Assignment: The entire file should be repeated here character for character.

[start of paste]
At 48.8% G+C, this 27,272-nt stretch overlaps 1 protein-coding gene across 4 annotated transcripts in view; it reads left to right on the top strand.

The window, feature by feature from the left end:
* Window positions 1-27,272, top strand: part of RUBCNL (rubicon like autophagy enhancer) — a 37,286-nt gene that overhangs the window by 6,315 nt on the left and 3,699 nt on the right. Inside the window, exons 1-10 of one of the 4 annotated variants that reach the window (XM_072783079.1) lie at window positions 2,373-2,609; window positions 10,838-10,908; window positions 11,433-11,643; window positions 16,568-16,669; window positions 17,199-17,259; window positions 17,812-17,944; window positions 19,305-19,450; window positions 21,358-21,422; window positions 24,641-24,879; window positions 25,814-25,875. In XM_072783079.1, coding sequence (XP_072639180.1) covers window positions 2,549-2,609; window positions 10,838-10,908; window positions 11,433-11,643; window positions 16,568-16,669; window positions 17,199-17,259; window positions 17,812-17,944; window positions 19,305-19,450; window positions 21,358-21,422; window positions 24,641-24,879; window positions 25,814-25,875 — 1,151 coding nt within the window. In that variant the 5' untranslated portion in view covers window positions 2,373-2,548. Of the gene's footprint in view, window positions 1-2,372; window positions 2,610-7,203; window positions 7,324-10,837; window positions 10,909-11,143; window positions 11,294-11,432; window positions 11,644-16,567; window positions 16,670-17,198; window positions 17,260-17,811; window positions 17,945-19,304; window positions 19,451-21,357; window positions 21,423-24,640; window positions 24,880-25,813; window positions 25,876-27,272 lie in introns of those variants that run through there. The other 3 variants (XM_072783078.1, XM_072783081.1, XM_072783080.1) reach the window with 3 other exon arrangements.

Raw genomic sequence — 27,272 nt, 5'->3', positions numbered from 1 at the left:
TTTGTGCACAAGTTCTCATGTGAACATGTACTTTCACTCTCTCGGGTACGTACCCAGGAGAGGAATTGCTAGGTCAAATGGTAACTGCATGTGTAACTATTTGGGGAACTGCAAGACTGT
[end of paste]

At 48.8% G+C, this 27,272-nt stretch overlaps 1 protein-coding gene across 4 annotated transcripts in view; it reads left to right on the top strand.

The window, feature by feature from the left end:
* Window positions 1-27,272, top strand: part of RUBCNL (rubicon like autophagy enhancer) — a 37,286-nt gene that overhangs the window by 6,315 nt on the left and 3,699 nt on the right. Inside the window, exons 1-10 of one of the 4 annotated variants that reach the window (XM_072783079.1) lie at window positions 2,373-2,609; window positions 10,838-10,908; window positions 11,433-11,643; window positions 16,568-16,669; window positions 17,199-17,259; window positions 17,812-17,944; window positions 19,305-19,450; window positions 21,358-21,422; window positions 24,641-24,879; window positions 25,814-25,875. In XM_072783079.1, coding sequence (XP_072639180.1) covers window positions 2,549-2,609; window positions 10,838-10,908; window positions 11,433-11,643; window positions 16,568-16,669; window positions 17,199-17,259; window positions 17,812-17,944; window positions 19,305-19,450; window positions 21,358-21,422; window positions 24,641-24,879; window positions 25,814-25,875 — 1,151 coding nt within the window. In that variant the 5' untranslated portion in view covers window positions 2,373-2,548. Of the gene's footprint in view, window positions 1-2,372; window positions 2,610-7,203; window positions 7,324-10,837; window positions 10,909-11,143; window positions 11,294-11,432; window positions 11,644-16,567; window positions 16,670-17,198; window positions 17,260-17,811; window positions 17,945-19,304; window positions 19,451-21,357; window positions 21,423-24,640; window positions 24,880-25,813; window positions 25,876-27,272 lie in introns of those variants that run through there. The other 3 variants (XM_072783078.1, XM_072783081.1, XM_072783080.1) reach the window with 3 other exon arrangements.

Raw genomic sequence — 27,272 nt, 5'->3', positions numbered from 1 at the left:
TTTGTGCACAAGTTCTCATGTGAACATGTACTTTCACTCTCTCGGGTACGTACCCAGGAGAGGAATTGCTAGGTCAAATGGTAACTGCATGTGTAACTATTTGGGGAACTGCAAGACTGT